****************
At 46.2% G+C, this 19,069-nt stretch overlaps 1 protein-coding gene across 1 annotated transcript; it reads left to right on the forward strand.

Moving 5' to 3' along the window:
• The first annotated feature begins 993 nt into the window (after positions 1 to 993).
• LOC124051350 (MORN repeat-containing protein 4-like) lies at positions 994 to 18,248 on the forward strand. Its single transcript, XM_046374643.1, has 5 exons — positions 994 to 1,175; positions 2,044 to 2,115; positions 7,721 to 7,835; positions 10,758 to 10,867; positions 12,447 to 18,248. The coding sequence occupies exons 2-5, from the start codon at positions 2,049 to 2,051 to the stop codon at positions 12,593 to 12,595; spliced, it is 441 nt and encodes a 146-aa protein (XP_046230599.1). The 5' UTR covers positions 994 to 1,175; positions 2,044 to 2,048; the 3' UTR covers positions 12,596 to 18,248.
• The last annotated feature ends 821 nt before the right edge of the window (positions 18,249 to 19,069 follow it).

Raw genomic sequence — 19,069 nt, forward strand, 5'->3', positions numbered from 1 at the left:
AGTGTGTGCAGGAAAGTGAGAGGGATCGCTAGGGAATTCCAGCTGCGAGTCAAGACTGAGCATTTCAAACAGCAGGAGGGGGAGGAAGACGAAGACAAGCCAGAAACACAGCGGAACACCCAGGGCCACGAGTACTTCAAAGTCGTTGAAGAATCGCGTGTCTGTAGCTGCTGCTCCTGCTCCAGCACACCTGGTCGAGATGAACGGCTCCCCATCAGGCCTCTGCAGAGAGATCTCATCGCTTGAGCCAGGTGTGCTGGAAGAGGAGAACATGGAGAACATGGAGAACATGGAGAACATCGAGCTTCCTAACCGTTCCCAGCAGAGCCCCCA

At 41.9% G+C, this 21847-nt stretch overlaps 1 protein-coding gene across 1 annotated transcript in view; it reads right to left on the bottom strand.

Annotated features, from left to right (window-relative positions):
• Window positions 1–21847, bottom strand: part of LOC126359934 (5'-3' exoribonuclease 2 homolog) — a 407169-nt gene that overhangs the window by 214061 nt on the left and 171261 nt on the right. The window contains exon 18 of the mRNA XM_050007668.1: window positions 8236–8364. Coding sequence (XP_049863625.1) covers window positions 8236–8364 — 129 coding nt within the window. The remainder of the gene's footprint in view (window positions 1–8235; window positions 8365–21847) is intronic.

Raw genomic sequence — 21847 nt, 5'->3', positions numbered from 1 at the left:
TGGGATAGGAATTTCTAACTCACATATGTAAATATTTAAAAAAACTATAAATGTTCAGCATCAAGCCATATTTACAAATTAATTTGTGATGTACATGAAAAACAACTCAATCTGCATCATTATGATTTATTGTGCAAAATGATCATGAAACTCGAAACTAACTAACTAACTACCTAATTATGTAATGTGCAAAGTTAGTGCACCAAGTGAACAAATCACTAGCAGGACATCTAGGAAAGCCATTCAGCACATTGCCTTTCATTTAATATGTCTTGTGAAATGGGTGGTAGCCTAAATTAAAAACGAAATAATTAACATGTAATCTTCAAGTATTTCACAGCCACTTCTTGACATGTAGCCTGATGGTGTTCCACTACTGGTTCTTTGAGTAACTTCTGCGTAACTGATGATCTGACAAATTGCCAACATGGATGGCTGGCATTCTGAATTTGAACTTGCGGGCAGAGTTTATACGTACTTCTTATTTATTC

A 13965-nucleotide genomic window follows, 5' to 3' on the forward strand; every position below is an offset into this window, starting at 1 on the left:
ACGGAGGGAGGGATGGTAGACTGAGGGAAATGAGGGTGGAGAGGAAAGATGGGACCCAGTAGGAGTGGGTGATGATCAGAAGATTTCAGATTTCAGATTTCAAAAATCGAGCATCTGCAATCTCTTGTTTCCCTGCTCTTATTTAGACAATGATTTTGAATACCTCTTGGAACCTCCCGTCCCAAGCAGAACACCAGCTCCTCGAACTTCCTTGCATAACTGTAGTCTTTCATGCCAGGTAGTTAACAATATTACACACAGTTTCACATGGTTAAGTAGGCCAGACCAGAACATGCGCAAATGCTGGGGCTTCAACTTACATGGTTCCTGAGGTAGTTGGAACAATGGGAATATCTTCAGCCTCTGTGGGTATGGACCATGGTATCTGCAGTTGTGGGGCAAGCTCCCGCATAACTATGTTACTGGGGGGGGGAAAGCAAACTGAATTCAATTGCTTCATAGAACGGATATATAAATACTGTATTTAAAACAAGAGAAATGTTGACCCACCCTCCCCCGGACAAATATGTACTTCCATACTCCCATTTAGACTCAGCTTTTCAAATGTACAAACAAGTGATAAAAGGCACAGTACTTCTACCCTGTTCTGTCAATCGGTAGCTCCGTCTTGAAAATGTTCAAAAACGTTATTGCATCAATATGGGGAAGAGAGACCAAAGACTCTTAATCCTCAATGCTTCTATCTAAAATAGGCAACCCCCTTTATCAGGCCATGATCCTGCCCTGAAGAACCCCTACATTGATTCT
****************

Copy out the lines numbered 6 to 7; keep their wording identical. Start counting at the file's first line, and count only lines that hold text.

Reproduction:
Raw genomic sequence — 19,069 nt, forward strand, 5'->3', positions numbered from 1 at the left:
AGTGTGTGCAGGAAAGTGAGAGGGATCGCTAGGGAATTCCAGCTGCGAGTCAAGACTGAGCATTTCAAACAGCAGGAGGGGGAGGAAGACGAAGACAAGCCAGAAACACAGCGGAACACCCAGGGCCACGAGTACTTCAAAGTCGTTGAAGAATCGCGTGTCTGTAGCTGCTGCTCCTGCTCCAGCACACCTGGTCGAGATGAACGGCTCCCCATCAGGCCTCTGCAGAGAGATCTCATCGCTTGAGCCAGGTGTGCTGGAAGAGGAGAACATGGAGAACATGGAGAACATGGAGAACATCGAGCTTCCTAACCGTTCCCAGCAGAGCCCCCA